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  • Coal vs Water, which is more important?

    They say that history is the best predictor of the future so why would you be good with the government’s reassurance of trusting the regulatory system to do their job in assessing the coal mine concern? Alberta has more than 100,000 non producing wells, with estimated cost to $40-$70 billion to clean up as reported in 2019. And guess who’s probably going to have to pick up the tab.

    Given this example by a regulatory management system you can probably see why people have a concern over the coal mines and trust. The companies state they have better methods, what does that really mean, what amount would be acceptable and over what amount of time? Another concern is what happens when the open pit coal mines are depleted? Who’s going to be responsible in managing it when these foreign companies are done? What is a known guarantee is that rain and snow will continue to fall from the top of these opened areas, water will run down from stream to rivers, to lakes and reservoirs, from the rocky mountain eastwards to Manitoba, unleashing contaminates that has already been demonstrated as the pollution result in the Fording and Elk rivers for years.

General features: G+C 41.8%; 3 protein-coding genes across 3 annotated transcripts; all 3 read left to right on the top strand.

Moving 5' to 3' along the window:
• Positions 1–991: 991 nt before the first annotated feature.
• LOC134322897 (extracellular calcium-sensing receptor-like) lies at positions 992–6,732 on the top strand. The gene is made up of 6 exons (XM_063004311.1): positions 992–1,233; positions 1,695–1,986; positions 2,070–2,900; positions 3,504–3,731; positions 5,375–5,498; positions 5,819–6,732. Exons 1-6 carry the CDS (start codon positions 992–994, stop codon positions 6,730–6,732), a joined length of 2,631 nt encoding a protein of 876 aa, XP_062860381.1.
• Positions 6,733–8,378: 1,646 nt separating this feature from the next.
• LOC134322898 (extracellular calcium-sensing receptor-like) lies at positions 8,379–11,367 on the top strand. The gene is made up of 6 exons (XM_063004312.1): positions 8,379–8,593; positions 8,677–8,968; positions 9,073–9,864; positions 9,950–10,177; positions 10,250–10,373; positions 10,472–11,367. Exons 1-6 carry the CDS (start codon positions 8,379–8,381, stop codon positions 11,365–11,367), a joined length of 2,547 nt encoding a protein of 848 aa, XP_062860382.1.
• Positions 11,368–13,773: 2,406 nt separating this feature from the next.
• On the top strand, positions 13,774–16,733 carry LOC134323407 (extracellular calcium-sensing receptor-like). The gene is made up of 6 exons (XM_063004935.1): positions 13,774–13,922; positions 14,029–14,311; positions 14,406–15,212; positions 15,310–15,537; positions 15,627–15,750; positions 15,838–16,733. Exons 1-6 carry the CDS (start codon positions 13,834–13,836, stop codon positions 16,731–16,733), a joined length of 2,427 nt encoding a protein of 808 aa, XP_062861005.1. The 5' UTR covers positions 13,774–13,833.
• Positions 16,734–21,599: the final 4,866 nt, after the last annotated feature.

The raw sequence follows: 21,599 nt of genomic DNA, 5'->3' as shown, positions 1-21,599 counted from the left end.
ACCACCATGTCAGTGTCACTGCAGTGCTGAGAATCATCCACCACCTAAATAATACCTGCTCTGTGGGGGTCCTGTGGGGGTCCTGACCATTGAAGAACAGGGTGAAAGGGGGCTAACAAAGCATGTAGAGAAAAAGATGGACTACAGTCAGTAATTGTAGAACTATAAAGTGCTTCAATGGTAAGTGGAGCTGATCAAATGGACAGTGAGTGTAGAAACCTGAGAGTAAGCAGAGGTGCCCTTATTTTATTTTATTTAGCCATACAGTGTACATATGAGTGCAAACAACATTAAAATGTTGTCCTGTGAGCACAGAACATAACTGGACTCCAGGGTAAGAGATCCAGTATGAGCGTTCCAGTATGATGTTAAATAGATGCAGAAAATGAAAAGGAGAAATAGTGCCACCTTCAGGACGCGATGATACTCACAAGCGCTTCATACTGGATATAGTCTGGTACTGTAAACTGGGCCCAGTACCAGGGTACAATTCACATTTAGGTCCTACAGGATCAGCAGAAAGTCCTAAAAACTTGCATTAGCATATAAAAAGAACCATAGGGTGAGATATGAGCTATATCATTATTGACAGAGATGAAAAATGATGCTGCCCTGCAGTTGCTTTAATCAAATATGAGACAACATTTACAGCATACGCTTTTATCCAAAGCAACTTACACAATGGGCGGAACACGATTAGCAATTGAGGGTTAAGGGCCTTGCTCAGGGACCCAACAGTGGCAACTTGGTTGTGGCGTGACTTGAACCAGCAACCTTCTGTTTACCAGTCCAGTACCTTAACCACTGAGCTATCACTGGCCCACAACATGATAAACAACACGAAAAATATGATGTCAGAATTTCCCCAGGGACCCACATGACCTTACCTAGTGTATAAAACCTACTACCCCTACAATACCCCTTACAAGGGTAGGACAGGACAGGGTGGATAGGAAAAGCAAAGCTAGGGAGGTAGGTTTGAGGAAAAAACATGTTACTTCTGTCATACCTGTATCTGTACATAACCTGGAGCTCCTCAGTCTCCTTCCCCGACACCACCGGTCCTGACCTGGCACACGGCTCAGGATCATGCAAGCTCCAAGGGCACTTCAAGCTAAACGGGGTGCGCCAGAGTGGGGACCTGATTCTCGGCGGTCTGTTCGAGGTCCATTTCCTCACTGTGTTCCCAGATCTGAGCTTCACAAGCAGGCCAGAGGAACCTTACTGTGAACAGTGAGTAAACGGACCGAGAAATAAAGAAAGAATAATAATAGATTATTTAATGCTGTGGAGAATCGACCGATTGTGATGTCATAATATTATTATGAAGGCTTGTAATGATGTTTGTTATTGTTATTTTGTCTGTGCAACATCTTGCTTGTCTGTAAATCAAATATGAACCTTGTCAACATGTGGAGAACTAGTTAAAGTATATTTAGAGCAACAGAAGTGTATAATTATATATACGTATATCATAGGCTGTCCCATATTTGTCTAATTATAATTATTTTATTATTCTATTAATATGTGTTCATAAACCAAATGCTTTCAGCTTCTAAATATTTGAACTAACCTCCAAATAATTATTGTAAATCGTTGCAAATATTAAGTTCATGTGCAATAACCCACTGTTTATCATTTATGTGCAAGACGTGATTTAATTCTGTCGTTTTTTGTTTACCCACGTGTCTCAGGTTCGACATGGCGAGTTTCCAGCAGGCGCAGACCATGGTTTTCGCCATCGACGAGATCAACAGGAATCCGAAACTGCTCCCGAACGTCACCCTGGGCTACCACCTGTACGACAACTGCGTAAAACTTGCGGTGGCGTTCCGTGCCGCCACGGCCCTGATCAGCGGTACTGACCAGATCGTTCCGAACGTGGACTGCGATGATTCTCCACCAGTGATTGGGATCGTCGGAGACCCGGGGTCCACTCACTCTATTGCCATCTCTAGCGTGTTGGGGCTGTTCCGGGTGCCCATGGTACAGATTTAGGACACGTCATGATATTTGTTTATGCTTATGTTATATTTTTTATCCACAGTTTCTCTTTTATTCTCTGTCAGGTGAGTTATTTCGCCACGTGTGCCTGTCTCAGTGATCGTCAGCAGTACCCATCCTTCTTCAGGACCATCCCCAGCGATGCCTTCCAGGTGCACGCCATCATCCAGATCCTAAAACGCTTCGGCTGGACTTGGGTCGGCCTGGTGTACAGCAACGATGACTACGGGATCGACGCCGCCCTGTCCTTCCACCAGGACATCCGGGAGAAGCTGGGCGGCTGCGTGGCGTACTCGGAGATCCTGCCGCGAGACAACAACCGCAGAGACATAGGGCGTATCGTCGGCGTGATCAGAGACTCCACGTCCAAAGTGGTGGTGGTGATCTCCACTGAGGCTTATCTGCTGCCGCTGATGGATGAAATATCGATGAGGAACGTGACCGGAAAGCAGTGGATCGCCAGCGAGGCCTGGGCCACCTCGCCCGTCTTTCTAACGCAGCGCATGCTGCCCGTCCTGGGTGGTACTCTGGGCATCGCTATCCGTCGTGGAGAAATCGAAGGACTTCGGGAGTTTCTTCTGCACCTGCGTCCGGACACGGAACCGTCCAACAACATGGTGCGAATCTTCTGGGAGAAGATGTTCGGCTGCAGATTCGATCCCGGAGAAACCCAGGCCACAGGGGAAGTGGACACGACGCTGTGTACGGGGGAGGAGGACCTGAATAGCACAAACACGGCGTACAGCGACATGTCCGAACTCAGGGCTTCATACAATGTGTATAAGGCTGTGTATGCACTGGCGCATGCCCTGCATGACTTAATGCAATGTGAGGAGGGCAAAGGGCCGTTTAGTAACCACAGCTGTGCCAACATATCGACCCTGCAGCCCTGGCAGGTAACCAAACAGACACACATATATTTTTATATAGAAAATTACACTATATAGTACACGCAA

How important is clean water, you will die within 3 to 5 days without it. So, ask yourself which has more value in the long run for your family, for the future environment in supporting life along these water routes, coal, or water.

    Now that Albertans are aware of what the government did in scrapping the protection of these areas from open pit, it’s up to you to remind them on who they report to before making decisions, in this case the precious resource of water.

    Dennis Bigras